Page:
The Manhattan hairdresser asked with genuine intrigue, “But, darling, how did your husband ever find you in Australia?” Amy could see that he was envisaging Arthur setting off from the United States on a quest to find his wife-to-be and, against all odds, finding her amongst the wild kangaroos of outback Australia. There was more than a little truth in it. Amy laughed.
Arthur was everything that Amy was not: sophisticated, wealthy, and worldly-wise. If it had not been for Arthur’s mid-life crisis and a conscientious effort at finding a spiritual path, neither would ever have come into contact with the other. After significant professional success and a few failed marriages, Arthur decided that his move to Australia would be the opportunity to find a new direction in life. He was serious in his quest. A very quick and sharp intelligence guaranteed that he read every trailblazing spiritual and psychological book that caught his attention. After friending young Amy at a spiritual meeting, they found that they shared a love of deep thinking and literature.
Amy’s first visit to Arthur’s apartment was pivotal. It wasn’t because of a passionate love affair. It was more of a love affair with his books. As Amy walked hesitantly into his lavish hallway, she stopped in her tracks at the rows of beautiful books lining the wall. It only took a moment for Amy to realise that all the books she had ever wanted to read were right there waiting for her with outstretched hands. It was true bliss. The time-honoured wisdom of Buddha, Lao-Tzu, St. Francis of Assisi, Ramakrishna, and Meister Eckhart; the founding psychologists Freud, Jung, Maslow, and Erickson; the new thought of Mary Baker Eddy, Blavatsky, Rudolph Steiner, and Ernest Holmes; the inspiration of Kahlil Gibran, C.S. Lewis, and Edgar Cayce; the transpersonal psychology of Abraham Maslow, Carl Rogers, Ken Wilber, and Thomas Hora; the Bible, the Bhagavad Gita, and other sacred texts. The door had been grandly opened and it was irresistible and undeniable.
When Amy was a young teenager, she would often go into the religious bookshop, near the train station, on the way home from school. She didn’t have enough money to buy even one book in all the time she went there. She told herself patiently that one day she would have money to buy hundreds of books. She decided which ones she would buy and then walked out the door. The volunteer shop assistants would smile kindly at her and wonder what a girl her age was thinking amongst the books. Before the internet, books meant knowledge and Amy knew that knowledge could be turned into wisdom.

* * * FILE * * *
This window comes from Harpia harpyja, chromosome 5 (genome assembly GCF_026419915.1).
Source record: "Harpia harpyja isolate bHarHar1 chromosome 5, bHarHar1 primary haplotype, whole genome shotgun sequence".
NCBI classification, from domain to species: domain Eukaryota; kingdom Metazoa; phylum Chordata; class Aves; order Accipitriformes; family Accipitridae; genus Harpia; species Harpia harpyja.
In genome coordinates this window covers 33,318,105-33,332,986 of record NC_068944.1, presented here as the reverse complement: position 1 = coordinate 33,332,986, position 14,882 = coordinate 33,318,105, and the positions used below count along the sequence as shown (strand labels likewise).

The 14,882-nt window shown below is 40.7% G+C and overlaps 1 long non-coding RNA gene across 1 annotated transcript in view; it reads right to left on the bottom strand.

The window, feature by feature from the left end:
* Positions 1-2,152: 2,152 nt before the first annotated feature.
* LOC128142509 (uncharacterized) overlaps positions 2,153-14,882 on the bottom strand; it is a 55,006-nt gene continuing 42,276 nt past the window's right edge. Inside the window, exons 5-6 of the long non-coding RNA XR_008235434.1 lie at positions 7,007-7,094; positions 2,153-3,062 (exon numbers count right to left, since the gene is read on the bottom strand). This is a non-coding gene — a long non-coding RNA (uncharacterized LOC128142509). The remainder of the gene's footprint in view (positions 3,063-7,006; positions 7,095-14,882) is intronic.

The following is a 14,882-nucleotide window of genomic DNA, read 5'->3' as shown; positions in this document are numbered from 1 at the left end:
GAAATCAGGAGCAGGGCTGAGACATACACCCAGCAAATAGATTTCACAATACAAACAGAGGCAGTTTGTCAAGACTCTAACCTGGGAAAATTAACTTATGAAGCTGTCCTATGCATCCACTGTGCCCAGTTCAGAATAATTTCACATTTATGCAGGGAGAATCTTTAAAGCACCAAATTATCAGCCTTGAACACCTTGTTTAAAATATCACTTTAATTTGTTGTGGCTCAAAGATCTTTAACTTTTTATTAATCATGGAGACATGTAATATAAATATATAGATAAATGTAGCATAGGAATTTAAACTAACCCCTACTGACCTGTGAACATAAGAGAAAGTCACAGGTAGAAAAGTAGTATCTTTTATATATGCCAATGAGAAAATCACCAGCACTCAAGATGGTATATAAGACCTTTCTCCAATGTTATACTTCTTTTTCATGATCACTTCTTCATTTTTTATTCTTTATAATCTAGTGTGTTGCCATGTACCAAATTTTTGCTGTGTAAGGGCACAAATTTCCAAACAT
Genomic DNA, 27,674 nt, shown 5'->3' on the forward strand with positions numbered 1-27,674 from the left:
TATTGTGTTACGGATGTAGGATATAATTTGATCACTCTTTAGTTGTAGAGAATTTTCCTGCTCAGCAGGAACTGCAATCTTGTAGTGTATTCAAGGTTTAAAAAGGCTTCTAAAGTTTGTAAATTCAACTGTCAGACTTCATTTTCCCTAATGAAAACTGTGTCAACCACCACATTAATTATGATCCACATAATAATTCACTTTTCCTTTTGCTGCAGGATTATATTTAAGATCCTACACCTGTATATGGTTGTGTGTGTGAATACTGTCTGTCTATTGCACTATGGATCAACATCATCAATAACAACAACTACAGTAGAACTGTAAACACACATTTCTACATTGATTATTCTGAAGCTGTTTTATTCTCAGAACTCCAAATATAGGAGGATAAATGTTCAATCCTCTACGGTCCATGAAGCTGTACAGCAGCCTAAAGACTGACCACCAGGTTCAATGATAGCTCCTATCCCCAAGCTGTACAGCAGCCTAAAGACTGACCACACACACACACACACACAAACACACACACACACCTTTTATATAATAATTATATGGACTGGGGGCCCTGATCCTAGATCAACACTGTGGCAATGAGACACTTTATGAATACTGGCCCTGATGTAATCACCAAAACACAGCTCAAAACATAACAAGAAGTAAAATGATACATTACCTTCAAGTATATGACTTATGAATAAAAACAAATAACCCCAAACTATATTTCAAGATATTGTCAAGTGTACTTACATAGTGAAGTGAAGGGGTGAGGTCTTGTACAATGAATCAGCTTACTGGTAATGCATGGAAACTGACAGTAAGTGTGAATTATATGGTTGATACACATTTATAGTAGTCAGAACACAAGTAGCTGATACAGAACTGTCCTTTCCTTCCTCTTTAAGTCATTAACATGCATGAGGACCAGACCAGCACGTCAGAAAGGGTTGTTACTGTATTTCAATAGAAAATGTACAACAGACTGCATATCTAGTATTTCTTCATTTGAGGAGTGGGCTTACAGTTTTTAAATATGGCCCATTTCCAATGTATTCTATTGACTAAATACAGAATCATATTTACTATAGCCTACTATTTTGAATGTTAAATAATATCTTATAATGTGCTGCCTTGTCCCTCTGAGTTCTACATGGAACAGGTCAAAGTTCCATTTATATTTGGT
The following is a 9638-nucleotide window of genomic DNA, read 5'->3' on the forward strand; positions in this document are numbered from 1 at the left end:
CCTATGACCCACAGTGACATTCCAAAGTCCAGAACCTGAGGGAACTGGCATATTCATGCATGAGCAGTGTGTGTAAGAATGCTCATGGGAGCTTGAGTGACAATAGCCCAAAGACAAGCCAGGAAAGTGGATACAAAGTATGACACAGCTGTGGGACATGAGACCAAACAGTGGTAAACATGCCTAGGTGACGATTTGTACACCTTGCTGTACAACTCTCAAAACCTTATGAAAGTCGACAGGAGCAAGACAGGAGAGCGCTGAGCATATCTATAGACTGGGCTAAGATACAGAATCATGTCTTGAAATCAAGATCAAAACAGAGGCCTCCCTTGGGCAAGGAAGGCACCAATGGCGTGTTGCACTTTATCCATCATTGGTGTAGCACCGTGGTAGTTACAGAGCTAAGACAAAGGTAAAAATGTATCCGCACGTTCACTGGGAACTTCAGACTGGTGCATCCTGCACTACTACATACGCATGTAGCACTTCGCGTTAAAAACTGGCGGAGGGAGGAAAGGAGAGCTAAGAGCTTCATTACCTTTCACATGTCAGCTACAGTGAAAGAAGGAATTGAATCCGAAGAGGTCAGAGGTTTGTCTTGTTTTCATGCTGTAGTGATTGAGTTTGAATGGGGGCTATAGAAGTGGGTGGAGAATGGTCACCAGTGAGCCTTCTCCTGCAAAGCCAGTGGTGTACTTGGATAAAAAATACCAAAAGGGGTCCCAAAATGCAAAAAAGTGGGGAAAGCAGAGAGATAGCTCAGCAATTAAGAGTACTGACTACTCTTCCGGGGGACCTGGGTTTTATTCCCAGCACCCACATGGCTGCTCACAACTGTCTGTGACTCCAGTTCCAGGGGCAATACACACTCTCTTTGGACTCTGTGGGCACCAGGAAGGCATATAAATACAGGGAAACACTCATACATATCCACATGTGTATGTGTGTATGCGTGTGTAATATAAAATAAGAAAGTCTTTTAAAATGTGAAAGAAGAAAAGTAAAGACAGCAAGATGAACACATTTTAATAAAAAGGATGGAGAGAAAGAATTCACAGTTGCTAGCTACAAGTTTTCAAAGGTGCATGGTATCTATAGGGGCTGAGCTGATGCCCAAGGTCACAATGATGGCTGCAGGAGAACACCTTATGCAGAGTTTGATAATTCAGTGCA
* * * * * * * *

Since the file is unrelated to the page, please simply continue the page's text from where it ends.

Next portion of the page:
Amy and Arthur both came to the relationship with the best of intentions. Amy felt she had found a spiritual and intellectual soulmate. She was not interested in Arthur’s money. In fact, she felt that a lot of money was very alienating. Several years later, when walking with her little children and her aunt through an orchard, Amy’s aunt casually but poignantly mentioned, “You know Amy, it is generally not first generation rich people who have the problem. They can often remember where they came from. It is the second generation.” She did not say what the problem was but the words spoilt, delusional, and obnoxious sprang to mind.
The money did, however, bring to Amy and Arthur many experiences which otherwise would have been totally inaccessible. For this, Amy was grateful. She found Arthur at just the right moment in his life. However, Amy did not realise that it was but a moment in time and a long way from being sustainable for him. Arthur felt he had found in Amy a real chance to have a loving family. Kind, nurturing, and intelligent, she was a true find. As she was young, she had little baggage from life and Arthur believed that together they could start from scratch and create the family life he longed for. As life would have it, Arthur’s mid-life honesty and commitment lasted not more than a few, short years and was not found again. Perhaps his closing years would rediscover it. Found once, it is never as difficult to find as the first time.
The relationship gave Amy many exceptional opportunities. It turned her into a woman. It gave her experiences which she could never have dreamed up. It gave her culture. Amy previously knew nothing of music or the arts or the world, at large. It even gave her a new language and a more sophisticated way of speaking. It gave her an experience of wealth so that she knew it would never be necessary to feel less than anyone and God help her if she ever did that thing she saw and despised so much of thinking anyone less than her. She could handle money if it came her way and not chase it if it did not. She had lived in a world much older than herself and it changed her. It made her much older than her years. Yet, after its completion, she found that unlike her younger years when she craved the friendship of older, sometimes, much older people, she now sincerely enjoyed the company of younger people, knowing their limitations but not needing them to be more than they could be. The whole relationship was a blessing, regardless of its long, drawn out, and lonely demise. It was a blessing but it was more of a blessing when it was over.